The show is action packed tonight, as the opening sequence had been ditched for a continuation of the last episode’s opening shots. So shall we?
Right off the bat, we are greeted with a view of Iona’s and Takao’s aft quarters in a fanservice garnering henshin sequence, that changes when Gunzou outlines their intention to run, as well as letting Takao go on her own. Hyuuga meets with Kongou over the JTN (Joint Tactical Network) and exchanges some more pleasantries, including Hyuuga noting that Kongou seemed more ‘alive’ while they were on the beach and Kongou stubbornly sticking to the Fog’s modus operandi. With no other cards to play, she certainly plays her biggest one.
With her super-heavy graviton cannon defeating Hyuuga’s shield, Maya comes to deliver the finishing blow only for Takao to intercept Maya’s rather cutely fired SGC and cancel it out. Takao discusses her abnormality to Kongou, and both sides come to the conclusion, or rather, Takao, that there will never be understanding. I-401 escapes undersea and Kongou sees Hyuuga and Takao for what they are (decoys) and goes after the root cause of the problem, Gunzou and I-401.
With Kongou in hot pursuit, Iona navigates through a minefield set by Hyuuga, only to watch as Kongou goes through it recklessly, taking corrosive warhead hits nearly constantly. In this endless drive to return the Fog to ‘normalcy’, Iona takes a hit while Kongou rebukes Iona’s attempts to foster peace. Calling her a lifeless doll and vowing to kill Gunzou seems to have sparked something in Iona. She has gone past the eat-sleep-reproduce stage of animals and into the self-thinking ‘aware’ stage of what we humans call consciousness (or whatever it is, I ain’t a philosopher). Iona is looking for more in her existence other than the Admiralty Code.
Iona continues to say why she follows Gunzou. Explaining at least, she is alone, and felt best when she wasn’t. She knows Kongou is grappling over that herself, and she shouldn’t restrain herself especially now that they’ve got Mental Models. At the end of the exchange, realizing the futility of it all, Kongou at least acknowledges a feeling.
In the end, Iona (who had been processing to engage a super-burst mode the entire time) uses all available processing power to achieve it as Kongou submerges, intending to ram I-401 AND fire her SGC. All goes awry as her thrusters go off line, forcing her off course, allowing Iona and Gunzou to escape. Hyuuga and Takao contacts Kongou, Hyuuga clearly hacking Kongou and Takao noting that everyone BUT Iona and Gunzou was aboard her the whole time. Kongou’s single-minded drive to sink Iona and Gunzou being her downfall, allowing the protagonists to escape. As Kongou surfaces in the rain, she denies anything about her has changed.
At a post-credits scene, Iona suffers due to the system load of such a overboost mode, and succumbs to a twin attack by I-400 and I-402. Gunzou is knocked out after slamming against the weapons officer’s console (and breaking his arm from the looks of it), the last thing we see is I-401 sinking into the depths.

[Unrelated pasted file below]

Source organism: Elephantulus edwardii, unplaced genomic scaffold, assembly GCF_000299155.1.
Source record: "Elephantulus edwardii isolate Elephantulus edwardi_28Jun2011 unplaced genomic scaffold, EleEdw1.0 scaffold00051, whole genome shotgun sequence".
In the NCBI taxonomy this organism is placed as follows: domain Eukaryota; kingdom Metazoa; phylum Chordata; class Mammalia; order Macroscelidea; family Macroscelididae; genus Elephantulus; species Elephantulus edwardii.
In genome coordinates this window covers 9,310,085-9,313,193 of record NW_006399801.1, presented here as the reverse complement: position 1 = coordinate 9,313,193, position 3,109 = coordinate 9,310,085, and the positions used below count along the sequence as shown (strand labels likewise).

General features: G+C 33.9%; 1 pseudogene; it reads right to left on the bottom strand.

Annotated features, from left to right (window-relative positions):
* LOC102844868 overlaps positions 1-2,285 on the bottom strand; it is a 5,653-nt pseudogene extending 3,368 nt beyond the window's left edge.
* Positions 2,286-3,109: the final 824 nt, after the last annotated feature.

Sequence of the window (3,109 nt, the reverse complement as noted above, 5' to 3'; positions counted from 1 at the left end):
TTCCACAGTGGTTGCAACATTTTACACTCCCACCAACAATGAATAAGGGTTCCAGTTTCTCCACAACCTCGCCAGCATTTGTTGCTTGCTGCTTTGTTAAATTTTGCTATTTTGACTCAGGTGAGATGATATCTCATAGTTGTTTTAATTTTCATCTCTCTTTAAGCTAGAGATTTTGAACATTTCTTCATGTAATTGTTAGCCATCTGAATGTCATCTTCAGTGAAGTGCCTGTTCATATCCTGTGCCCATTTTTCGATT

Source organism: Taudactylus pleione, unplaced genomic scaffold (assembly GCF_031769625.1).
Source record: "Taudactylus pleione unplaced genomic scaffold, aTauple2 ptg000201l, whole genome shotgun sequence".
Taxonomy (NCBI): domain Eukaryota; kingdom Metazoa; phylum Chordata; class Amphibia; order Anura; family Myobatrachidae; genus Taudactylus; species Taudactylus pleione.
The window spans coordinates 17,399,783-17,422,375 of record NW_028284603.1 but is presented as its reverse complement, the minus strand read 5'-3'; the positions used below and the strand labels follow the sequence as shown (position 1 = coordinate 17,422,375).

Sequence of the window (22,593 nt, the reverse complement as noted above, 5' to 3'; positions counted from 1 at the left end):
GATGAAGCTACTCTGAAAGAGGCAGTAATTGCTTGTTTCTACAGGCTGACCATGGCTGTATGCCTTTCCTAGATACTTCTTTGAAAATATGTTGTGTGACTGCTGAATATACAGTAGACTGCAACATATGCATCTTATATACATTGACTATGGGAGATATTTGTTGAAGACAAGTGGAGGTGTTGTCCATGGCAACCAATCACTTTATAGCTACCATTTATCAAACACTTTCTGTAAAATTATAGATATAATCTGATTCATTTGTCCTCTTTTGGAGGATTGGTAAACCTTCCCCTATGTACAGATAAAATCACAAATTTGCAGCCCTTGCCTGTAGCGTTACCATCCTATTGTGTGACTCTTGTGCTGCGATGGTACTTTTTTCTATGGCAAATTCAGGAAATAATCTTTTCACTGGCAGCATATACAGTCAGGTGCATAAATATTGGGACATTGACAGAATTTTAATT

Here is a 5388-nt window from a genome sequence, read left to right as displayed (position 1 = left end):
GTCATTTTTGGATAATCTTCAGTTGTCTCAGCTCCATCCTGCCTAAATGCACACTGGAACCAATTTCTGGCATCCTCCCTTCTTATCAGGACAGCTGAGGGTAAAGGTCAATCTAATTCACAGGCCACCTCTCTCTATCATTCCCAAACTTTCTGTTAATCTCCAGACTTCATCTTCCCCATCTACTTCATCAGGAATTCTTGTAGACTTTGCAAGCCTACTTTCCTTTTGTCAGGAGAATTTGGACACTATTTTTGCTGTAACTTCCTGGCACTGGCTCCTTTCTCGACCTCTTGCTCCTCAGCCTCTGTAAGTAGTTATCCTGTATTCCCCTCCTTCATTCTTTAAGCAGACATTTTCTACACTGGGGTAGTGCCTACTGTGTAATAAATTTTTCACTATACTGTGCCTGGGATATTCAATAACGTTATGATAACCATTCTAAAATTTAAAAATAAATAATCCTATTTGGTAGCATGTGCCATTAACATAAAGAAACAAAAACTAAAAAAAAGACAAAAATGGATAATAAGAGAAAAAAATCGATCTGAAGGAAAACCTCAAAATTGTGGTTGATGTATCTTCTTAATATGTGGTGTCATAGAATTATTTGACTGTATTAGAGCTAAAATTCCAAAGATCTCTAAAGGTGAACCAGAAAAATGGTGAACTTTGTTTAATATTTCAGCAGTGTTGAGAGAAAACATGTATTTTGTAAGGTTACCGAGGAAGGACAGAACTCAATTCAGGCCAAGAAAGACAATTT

Action packed and filled with talking, the ham-fisted approach to existence is not as well executed like the manga, but gets its point across. We see Maya being cutesy, like a little berserker wearing a red dress and a pink bow. No doubt keeping the airheaded ‘joke’ character in the manga but packing a greater punch. The absence of more ships of the Fog and having Kongou as the head of the Fog is unsettling, but with the long awaited appearance of Iona’s sister ships, we can look forward to the next episode. It’s also nice to note that now they’re on Iwo Jima, they’ve gone all out. In the Anime they seemed to be playing with a nearly endless amount of corrosive warheads, when in the Manga it requires more guile and smoke and mirrors to take down opponents, mostly due to their limited
As usual, the themes of self-awareness over conformity, autonomous thought over rigid reliance on the Admiralty Code, is as noted, heavily lathered throughout the episode (nay, the entire series). In trying to simplify the one of many themes found in the source material, it seems to have diluted it to the point it is becoming a bit of a window-dressing. I sense partly due to that dumbing down, the short scenes of fanservice come to retain the audience, both those who have seen the source and loved it for it’s current runaway plot of Fog vs Fog and Human vs Human and that melee of a world seeing the status quo being tossed to the dogs; and those who came to see the anime.
Or it could be me?
Don’t get me wrong, aside from the usage of 3D which tends to subtract from the series visually, I’m liking this adaptation. I know others are too, but when ones starts to think, and compare, it seems like this is like a bottle of Bud Light compared to say, Guinness Extra Stout from the taps. Nevertheless, this episode doesn’t skimp on the action, is alright in its execution, and no doubt due to Mai Fuchigami’s voice, Iona’s adoration of Gunzou (previously unseen in the Manga) is better found here. Just because of that voice.
Anyways, I’ve rambled on and on, time for dinner.
Episode 9 Ending Gallery:
Main Episode Gallery: